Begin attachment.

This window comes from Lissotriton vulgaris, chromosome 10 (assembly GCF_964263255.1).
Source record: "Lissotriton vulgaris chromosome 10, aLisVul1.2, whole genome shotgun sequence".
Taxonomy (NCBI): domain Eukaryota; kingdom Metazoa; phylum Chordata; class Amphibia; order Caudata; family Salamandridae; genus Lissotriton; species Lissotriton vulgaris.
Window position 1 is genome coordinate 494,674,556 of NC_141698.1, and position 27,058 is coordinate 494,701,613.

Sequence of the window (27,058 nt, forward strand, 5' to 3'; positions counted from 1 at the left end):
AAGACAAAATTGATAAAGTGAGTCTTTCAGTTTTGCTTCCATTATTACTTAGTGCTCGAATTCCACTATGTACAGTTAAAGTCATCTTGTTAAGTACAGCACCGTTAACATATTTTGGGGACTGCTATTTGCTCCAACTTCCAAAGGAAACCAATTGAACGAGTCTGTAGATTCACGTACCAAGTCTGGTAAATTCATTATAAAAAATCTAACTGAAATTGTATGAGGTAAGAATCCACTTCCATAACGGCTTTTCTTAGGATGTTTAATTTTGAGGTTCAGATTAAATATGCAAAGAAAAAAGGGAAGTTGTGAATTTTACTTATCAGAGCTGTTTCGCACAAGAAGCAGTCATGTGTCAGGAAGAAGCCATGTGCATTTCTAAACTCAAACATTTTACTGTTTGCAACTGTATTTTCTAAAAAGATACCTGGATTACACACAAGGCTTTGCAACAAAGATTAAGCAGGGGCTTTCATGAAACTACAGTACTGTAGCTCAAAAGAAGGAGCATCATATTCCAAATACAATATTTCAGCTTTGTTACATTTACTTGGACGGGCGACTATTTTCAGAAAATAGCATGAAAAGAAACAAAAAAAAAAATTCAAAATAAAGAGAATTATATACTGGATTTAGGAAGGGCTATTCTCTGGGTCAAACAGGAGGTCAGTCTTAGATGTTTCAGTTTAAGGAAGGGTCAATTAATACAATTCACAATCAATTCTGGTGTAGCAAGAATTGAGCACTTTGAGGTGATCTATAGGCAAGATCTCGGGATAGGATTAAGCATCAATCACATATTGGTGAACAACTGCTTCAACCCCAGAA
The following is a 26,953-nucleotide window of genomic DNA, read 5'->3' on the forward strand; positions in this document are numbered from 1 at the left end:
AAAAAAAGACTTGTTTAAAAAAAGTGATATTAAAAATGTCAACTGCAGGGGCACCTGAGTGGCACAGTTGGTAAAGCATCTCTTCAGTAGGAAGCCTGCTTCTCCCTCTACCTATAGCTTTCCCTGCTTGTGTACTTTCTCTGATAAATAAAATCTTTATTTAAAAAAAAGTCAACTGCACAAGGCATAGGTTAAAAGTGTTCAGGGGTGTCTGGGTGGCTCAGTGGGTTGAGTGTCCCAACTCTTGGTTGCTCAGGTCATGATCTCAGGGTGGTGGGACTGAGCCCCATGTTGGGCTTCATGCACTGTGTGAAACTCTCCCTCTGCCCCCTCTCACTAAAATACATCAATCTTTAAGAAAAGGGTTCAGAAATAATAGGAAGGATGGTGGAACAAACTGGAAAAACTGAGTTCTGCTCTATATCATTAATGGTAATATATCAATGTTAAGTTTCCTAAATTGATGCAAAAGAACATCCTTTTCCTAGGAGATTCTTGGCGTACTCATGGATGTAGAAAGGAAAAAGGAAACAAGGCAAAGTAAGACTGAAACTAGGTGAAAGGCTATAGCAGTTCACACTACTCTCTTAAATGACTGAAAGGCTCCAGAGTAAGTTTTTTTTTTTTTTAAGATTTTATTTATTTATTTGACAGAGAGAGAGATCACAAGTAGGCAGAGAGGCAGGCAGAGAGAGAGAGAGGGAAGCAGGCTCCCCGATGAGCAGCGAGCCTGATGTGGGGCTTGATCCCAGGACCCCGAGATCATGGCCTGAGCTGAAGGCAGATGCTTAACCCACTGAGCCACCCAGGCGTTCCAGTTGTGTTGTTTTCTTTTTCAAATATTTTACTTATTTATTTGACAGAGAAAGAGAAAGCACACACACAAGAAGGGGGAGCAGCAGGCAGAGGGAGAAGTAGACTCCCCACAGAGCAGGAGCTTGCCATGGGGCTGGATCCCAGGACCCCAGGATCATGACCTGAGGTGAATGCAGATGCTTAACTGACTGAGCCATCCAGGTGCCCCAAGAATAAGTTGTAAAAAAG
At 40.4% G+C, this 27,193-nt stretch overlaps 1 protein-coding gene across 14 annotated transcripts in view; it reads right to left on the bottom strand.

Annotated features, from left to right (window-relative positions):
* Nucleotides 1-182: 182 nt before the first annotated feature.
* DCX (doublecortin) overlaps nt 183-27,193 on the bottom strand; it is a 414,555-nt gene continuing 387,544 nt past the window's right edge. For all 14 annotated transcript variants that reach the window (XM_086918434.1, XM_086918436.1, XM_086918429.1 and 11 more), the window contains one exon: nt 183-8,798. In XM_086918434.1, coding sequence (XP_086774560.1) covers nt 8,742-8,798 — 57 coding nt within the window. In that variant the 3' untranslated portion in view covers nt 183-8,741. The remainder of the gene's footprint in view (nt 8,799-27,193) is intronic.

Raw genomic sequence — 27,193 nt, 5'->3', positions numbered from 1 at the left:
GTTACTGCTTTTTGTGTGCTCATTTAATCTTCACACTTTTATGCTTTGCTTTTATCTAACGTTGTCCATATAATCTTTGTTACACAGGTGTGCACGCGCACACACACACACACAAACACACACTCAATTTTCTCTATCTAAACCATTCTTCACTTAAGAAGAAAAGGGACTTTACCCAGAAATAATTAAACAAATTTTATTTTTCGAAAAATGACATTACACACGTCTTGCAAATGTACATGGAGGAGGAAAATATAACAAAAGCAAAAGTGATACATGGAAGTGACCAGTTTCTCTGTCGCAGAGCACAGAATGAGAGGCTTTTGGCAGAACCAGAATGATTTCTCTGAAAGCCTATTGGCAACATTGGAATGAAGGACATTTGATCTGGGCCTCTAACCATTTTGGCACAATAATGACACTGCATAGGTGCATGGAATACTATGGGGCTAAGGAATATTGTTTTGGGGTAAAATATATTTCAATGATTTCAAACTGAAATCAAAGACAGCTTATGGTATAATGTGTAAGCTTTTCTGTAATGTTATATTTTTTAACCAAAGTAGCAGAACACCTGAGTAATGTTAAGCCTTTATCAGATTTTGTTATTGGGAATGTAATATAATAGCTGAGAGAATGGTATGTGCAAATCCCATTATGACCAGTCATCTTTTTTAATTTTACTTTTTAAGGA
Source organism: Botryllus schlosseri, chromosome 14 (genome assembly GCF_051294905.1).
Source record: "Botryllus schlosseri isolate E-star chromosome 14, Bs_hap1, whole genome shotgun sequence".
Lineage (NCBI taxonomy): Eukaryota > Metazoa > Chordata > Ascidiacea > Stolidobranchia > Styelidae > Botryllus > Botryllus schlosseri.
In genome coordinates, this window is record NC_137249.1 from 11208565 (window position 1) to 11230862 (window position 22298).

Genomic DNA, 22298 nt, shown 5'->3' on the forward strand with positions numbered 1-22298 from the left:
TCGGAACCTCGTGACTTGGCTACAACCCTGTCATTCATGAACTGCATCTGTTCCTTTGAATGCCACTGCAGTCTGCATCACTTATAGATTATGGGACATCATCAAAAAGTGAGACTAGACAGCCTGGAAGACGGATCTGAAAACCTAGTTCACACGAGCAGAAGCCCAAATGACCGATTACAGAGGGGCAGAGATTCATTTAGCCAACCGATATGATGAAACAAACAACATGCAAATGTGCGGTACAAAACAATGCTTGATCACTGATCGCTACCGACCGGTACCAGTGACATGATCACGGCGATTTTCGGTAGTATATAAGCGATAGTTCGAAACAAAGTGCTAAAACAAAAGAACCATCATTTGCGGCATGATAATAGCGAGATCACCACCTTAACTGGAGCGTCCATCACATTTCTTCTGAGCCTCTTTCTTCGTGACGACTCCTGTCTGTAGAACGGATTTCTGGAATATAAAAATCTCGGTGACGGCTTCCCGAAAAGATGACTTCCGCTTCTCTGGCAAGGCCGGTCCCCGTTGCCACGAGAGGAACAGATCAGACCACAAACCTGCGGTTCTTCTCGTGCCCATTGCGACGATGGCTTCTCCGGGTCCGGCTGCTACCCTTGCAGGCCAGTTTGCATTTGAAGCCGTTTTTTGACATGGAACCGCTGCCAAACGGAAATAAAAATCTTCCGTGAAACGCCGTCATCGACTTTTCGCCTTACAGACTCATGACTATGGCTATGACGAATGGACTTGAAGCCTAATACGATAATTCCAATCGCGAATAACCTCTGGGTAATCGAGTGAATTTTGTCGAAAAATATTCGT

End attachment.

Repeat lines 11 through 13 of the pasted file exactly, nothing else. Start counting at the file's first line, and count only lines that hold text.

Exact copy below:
* Nucleotides 1-182: 182 nt before the first annotated feature.
* DCX (doublecortin) overlaps nt 183-27,193 on the bottom strand; it is a 414,555-nt gene continuing 387,544 nt past the window's right edge. For all 14 annotated transcript variants that reach the window (XM_086918434.1, XM_086918436.1, XM_086918429.1 and 11 more), the window contains one exon: nt 183-8,798. In XM_086918434.1, coding sequence (XP_086774560.1) covers nt 8,742-8,798 — 57 coding nt within the window. In that variant the 3' untranslated portion in view covers nt 183-8,741. The remainder of the gene's footprint in view (nt 8,799-27,193) is intronic.

Raw genomic sequence — 27,193 nt, 5'->3', positions numbered from 1 at the left: